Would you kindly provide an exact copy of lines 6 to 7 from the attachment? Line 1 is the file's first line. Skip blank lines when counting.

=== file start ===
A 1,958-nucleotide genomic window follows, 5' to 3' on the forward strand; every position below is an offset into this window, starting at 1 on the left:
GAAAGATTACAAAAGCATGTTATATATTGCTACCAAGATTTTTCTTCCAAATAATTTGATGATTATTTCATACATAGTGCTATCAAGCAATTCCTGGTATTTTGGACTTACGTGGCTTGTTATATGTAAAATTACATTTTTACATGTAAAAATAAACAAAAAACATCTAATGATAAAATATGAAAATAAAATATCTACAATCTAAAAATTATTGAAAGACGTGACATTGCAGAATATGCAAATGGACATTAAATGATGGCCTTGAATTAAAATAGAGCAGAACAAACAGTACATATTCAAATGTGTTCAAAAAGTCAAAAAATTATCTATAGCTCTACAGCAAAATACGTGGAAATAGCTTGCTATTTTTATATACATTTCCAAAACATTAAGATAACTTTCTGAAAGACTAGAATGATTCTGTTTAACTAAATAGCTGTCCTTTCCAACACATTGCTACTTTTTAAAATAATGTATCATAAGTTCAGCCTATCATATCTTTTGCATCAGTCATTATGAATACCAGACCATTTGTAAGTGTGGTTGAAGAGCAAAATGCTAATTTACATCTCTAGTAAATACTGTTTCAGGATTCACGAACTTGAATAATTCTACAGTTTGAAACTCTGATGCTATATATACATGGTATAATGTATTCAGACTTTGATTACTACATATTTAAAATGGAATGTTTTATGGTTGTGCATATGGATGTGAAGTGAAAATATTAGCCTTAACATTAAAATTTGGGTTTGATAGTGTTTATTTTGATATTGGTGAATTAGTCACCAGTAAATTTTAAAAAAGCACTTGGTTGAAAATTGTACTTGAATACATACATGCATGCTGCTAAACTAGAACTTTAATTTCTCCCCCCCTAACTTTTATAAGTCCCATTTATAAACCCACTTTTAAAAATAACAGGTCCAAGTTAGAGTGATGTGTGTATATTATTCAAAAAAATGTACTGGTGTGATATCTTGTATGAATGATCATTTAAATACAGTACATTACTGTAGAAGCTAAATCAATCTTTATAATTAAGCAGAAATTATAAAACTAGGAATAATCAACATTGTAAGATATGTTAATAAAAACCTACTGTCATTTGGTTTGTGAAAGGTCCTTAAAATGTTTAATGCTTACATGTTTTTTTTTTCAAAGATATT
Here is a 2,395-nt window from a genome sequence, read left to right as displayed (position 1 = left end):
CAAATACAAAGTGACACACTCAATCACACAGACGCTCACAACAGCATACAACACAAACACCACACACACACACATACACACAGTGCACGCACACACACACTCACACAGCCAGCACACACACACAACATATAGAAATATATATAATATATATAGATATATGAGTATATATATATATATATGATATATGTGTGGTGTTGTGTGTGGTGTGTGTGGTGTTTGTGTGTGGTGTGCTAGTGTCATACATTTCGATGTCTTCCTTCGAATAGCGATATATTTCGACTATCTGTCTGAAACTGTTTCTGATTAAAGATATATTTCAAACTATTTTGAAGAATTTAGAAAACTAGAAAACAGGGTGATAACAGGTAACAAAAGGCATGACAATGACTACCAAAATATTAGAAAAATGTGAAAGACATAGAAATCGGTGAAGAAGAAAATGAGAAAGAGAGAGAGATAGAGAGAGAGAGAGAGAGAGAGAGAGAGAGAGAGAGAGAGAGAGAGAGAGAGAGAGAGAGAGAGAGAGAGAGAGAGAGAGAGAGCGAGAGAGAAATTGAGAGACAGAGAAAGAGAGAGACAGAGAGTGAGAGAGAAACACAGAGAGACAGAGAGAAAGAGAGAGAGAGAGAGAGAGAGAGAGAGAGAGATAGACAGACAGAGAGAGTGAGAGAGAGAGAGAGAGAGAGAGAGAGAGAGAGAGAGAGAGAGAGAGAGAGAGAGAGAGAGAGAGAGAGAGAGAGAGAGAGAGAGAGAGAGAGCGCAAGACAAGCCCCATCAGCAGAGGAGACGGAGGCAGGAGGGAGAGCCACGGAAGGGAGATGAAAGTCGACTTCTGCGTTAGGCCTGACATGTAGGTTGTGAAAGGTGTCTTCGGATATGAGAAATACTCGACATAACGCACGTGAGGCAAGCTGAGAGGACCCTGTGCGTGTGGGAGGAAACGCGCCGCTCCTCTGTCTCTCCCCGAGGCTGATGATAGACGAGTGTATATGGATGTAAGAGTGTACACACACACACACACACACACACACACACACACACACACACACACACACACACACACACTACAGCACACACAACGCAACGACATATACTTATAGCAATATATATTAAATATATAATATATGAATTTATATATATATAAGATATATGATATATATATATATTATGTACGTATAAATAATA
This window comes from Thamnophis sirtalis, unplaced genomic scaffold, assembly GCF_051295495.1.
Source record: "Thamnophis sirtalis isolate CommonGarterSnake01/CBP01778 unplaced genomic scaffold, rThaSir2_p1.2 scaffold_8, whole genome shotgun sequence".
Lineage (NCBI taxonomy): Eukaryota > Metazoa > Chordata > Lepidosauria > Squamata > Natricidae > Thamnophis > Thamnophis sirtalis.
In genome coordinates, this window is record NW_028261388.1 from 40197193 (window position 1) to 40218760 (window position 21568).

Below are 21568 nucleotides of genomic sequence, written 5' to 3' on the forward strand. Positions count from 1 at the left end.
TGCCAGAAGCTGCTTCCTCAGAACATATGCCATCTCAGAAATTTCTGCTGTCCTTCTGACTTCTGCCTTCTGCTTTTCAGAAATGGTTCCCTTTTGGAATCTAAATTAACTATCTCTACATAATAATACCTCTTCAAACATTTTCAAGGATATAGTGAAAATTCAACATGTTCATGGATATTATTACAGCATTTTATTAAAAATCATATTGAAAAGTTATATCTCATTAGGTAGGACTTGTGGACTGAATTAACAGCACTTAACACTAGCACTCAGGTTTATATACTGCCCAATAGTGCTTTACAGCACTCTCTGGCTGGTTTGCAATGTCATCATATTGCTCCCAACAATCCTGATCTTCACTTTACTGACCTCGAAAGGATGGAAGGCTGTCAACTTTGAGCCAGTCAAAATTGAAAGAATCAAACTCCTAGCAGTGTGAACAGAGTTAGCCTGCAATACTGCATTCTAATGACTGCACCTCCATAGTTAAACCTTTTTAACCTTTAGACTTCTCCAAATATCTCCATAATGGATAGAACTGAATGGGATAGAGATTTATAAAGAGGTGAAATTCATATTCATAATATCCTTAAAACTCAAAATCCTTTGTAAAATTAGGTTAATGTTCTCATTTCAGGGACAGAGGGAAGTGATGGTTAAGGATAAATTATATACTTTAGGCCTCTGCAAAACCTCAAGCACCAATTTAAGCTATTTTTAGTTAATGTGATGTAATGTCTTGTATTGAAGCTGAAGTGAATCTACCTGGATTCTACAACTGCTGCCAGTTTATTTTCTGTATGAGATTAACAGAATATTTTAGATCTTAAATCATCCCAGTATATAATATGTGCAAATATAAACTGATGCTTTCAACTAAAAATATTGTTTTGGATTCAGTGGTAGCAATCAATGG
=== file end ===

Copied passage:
Source record: "Thamnophis sirtalis isolate CommonGarterSnake01/CBP01778 unplaced genomic scaffold, rThaSir2_p1.2 scaffold_8, whole genome shotgun sequence".
Lineage (NCBI taxonomy): Eukaryota > Metazoa > Chordata > Lepidosauria > Squamata > Natricidae > Thamnophis > Thamnophis sirtalis.